Later on we all headed back to the surf spot, and I ended up playing around on our board in the baby waves by the shore while Mike took Dan’s longboard out for a spin. Susan and I were on shore while Mike and Dan were farther out in the wavers when we noticed dark, ominous looking clouds coming our way. It became clear that a storm was quickly approaching. The dinghy was anchored on the other side of the breakers, but the sailboats were clear across the bay. As we had left the boats when it was sunny, both boats had all the hatches open.
I grabbed the board and started paddling as quickly as possible for the dinghy. Susan didn’t have a board and was going to have to make a pretty long swim. As I got closer to the dinghy, I saw Mike and Dan paddling quickly to meet me. Susan was still trying to negotiate the waves on the shore as the three of us piled in the dinghy and the rain started. Dan yelled at Susan to stay on the beach. We would have to come back for her, but we needed to race to the sailboats or everything was going to be drenched. The boys dropped me off on Adagio and grabbed some fins from Kini Popo. The boys raced back across the bay to get Susan. Dan swam the fins to Susan to help her swim out past the surf and into the dinghy.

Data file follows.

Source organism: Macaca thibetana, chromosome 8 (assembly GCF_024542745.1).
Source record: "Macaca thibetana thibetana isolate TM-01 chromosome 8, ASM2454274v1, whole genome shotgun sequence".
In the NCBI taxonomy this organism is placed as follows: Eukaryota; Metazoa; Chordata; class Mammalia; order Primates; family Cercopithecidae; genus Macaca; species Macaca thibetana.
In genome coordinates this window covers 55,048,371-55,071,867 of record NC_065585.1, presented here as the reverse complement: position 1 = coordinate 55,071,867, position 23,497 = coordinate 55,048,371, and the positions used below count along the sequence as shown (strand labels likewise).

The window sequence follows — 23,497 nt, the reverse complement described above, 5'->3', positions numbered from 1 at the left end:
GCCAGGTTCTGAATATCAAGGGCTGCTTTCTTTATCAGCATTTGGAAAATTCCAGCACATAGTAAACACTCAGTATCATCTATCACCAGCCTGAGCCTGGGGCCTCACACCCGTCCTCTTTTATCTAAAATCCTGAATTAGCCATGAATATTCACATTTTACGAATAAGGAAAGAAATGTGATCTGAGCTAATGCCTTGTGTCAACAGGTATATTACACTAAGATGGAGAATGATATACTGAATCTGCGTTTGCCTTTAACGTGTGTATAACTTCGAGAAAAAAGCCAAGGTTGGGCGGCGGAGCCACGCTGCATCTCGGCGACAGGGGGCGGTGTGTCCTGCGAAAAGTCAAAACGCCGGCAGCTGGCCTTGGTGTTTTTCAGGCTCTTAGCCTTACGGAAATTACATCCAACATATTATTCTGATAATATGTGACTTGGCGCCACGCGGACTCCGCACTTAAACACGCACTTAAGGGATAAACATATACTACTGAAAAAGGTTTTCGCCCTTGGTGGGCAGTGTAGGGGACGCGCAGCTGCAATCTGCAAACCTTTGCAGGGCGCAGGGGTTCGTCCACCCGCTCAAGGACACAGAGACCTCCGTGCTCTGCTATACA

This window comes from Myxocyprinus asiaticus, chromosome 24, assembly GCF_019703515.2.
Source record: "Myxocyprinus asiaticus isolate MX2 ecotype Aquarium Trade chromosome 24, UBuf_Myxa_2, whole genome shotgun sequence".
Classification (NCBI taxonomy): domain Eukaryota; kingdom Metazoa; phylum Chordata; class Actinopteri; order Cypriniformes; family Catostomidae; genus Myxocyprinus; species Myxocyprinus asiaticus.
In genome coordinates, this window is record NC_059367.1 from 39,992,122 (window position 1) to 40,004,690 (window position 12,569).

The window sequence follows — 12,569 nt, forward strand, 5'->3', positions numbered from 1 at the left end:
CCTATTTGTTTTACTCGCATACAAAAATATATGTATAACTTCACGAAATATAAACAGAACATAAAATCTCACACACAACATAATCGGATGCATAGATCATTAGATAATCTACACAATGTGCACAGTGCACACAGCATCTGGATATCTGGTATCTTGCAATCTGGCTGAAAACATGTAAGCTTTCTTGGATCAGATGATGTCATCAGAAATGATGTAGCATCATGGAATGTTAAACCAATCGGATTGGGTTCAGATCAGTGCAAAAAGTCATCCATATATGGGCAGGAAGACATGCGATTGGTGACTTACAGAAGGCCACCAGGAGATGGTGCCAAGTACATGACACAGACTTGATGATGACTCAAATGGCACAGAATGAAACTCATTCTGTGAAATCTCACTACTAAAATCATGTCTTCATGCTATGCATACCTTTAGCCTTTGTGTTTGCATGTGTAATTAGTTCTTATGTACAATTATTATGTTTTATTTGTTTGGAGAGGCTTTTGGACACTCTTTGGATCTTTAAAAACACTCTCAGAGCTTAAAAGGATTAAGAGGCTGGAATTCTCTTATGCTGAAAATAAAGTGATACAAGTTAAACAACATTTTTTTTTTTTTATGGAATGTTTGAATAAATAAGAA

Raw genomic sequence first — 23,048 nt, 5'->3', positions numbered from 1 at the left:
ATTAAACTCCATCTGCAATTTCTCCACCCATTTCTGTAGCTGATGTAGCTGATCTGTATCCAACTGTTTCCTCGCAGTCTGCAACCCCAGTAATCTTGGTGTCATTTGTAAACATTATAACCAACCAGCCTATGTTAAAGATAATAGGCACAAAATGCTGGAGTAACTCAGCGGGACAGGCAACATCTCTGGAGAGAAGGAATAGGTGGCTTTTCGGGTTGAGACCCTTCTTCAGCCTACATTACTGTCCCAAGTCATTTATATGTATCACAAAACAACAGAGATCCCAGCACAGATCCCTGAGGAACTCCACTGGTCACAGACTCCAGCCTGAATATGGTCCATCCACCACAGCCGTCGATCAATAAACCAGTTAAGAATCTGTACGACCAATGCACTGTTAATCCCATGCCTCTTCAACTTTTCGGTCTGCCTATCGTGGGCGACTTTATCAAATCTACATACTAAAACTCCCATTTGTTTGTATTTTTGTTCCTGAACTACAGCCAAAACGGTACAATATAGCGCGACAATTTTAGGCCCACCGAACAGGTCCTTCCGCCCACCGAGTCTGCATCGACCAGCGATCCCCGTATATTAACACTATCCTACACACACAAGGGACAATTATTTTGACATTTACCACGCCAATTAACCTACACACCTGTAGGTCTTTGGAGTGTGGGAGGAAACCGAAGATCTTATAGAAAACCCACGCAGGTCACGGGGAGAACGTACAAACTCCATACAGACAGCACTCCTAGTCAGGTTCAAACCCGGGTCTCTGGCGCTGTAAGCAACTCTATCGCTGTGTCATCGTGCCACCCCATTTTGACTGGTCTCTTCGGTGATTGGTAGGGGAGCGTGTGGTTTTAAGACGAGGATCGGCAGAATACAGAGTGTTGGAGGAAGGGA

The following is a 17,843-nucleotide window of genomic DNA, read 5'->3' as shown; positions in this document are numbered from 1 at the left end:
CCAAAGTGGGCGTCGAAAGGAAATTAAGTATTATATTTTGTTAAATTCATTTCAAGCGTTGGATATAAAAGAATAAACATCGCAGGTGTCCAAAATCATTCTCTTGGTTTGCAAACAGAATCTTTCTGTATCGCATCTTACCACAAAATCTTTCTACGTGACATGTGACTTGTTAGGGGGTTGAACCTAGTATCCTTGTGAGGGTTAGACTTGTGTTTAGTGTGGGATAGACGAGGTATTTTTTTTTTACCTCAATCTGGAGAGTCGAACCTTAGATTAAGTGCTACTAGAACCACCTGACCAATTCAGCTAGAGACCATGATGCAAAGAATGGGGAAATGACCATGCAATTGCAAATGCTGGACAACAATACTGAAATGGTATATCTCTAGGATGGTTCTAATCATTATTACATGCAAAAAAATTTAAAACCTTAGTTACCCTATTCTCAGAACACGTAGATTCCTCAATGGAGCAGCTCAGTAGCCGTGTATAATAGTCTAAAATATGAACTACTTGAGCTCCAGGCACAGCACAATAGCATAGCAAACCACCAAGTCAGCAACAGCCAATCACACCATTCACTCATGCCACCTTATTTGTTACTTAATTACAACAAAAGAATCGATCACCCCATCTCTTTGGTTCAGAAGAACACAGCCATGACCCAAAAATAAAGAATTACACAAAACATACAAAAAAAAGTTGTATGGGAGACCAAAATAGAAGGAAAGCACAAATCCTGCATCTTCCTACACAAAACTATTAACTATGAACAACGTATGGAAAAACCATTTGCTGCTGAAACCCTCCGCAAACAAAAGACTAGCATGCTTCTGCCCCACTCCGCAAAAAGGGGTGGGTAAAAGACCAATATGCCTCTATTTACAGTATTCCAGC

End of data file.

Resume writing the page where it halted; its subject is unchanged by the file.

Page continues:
It was probably only 10 minutes or so after the boys and Susan got back that the storm really hit. And, it hit hard! We’ve had a ton of rain the last month while we’ve been here, but usually there isn’t too much wind with it. This time was different, as we saw about 40 kts of wind! Mike was out in the cockpit and yelled at me to open the thru-holes and give him the engine key. We were not too far from the rocky shoreline and if our anchor started to drag we needed to be ready to start the engine quickly. We have a cool app on our ipad with an anchor alarm that I could monitor by GPS where our boat was and if we looked like we were moving at all. Thankfully, our trusty anchor held us once again.
The winds weren’t our only concern of course, the lightening is always the biggest worry. And, boy did we have a light show. All we can do is stay away from anything metal in the boat and keep our fingers crossed that today is not our day! We cheated death once again as the storm finally passed.